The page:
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Our quick guide to shedding the pounds with the AA's credit crunch-busting diet
Many of us are still pulling tight on the purse strings in the current climate but we often forget that every time we get behind the wheel of a car, we have the potential to save a lot of money.
And you don't have to be driving a hybrid or electric car to enjoy decent savings.
Here's our quick guide to shedding the pounds with the AA's credit crunch-busting diet:
Look in any list of money saving tips for motorists and you'll be urged to stick to the limits and drive smoothly. Well, we all know we should, but how many of us have actually worked out the savings?
How much you save will depend on how keen you are to get your motoring budget in shape, but the bottom line is that if you do 12,000 miles a year, a £200 saving is achievable for a 'budget couch potato', while a 'budget fitness fanatic' could slash £400 off their motoring costs.
Just remember, the harder you press your right foot, the more money you burn!
Speeding is often futile too – just think of the hare and the tortoise – as many of us will have experienced overtaking someone, only to hit traffic and watch them pootle up behind us. What did we gain?
It's not just behind the wheel where you can gain. Running a car is usually the second biggest household expense, so the scope for saving money is huge – everything from insurance to servicing to fuel.
Follow our advice and shop around online for all these services and watch the savings pour in. For example, you can save up to a third off your car insurance by phoning around or going on the web – this equates up to an extra £240 in your pocket for a few minutes work!
If you're an AA member it's worth having a look at our motoring, travel and leisure discounts too.
It goes without saying that the easiest way to cut your motoring costs, is simply to use your car less by doing things like combining short trips and walking or cycling rather than driving.
While they may not be practical for all, other options are:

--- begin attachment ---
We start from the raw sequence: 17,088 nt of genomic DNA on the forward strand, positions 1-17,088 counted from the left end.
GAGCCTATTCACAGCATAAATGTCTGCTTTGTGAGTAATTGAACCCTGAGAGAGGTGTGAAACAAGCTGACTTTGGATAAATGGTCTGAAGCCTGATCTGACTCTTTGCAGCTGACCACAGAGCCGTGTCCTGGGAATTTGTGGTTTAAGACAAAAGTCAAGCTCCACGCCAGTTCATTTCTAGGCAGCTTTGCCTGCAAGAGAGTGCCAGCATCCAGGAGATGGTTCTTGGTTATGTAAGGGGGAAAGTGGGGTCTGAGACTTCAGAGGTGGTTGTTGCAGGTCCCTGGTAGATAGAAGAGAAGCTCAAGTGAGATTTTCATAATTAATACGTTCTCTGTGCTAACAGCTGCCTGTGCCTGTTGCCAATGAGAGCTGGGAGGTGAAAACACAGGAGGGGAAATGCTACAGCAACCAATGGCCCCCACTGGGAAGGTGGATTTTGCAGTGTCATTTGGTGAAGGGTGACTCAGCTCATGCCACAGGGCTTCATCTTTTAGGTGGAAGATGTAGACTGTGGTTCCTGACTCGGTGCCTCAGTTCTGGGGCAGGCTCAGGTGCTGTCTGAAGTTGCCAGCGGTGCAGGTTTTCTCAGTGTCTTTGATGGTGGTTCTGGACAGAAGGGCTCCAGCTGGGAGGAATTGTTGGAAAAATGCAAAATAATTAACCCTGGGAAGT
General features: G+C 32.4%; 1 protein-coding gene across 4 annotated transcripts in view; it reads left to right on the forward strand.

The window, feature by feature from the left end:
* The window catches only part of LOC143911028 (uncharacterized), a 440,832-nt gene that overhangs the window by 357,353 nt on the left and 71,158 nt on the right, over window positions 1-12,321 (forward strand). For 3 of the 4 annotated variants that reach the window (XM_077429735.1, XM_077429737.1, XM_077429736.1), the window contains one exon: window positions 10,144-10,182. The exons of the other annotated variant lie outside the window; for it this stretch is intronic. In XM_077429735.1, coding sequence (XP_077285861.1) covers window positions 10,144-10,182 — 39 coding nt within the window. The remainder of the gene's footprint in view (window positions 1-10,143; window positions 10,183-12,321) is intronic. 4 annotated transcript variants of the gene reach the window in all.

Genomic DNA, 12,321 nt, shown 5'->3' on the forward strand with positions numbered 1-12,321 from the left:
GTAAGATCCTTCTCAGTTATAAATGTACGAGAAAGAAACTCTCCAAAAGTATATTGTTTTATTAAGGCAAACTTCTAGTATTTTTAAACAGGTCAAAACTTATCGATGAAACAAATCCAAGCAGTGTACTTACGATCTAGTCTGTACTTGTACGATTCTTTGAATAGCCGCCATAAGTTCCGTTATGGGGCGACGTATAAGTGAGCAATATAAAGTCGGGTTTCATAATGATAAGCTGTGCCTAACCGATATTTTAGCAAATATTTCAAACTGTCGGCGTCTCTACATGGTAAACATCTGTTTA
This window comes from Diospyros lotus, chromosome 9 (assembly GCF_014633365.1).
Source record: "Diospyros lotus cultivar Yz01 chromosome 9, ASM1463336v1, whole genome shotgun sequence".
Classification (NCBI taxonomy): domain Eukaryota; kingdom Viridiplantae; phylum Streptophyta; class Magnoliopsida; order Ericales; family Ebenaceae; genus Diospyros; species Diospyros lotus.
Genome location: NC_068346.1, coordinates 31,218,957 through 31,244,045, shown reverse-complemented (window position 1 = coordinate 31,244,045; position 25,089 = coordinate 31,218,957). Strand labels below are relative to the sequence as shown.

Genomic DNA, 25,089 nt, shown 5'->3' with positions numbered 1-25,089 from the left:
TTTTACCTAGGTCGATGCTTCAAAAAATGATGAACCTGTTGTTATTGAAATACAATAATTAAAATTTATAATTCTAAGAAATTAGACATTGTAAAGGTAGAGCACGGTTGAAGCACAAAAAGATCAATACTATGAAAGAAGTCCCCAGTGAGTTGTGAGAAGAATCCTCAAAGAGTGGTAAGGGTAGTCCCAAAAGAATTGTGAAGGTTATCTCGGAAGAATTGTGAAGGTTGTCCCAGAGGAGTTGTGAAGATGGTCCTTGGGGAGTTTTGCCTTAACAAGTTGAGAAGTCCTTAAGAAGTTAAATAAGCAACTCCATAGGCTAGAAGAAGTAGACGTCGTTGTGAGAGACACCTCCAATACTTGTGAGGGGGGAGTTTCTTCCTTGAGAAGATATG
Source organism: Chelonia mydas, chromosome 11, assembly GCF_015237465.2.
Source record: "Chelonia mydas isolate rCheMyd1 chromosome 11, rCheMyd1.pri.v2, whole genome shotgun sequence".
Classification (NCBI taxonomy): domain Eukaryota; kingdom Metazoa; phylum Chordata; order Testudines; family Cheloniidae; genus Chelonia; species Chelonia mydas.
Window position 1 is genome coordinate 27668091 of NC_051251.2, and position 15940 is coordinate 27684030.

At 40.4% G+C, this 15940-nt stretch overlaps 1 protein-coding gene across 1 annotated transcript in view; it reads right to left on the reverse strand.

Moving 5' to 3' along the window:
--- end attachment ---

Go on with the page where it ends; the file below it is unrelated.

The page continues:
Simon Calder, travel writer and broadcaster, says: "I've been hitching for the past 40 years, minimising my carbon footprint, saving cash and meeting thousands of kind, interesting motorists. It's a concept that should be back in fashion – and out on the road lifts seem to be getting easier. Or maybe that's because I no longer wear a Belgian Army greatcoat and long hair."
We know from our AA/Populus Panel survey that some drivers are cutting back on servicing to save money but this is a false economy, as more expensive faults may develop. For example, a timing belt may cost £150 to repair but a new engine as a result of neglect could cost £3,000.
Our advice is that drivers shouldn't cut back on major services, especially oil changes and timing belts, and to save money instead by shopping around reputable garages – always remember to get a quote for the work in advance.
Breakdowns are also expensive and disruptive, so breakdown cover provides peace of mind and good value for money when you consider that the cost of calling out a garage in the event of a breakdown is around £90 per time on average, with much higher charges when the vehicle could not be fixed and had to be recovered.
Advanced driver training can help trim 10-15% off your fuel bill but a fuel-efficient driver is also a safer driver. Newly-qualified drivers are most at risk, so the AA Charitable Trust has been offering free driver training to those who've passed their test within the last 12 months.
(22 November 2011)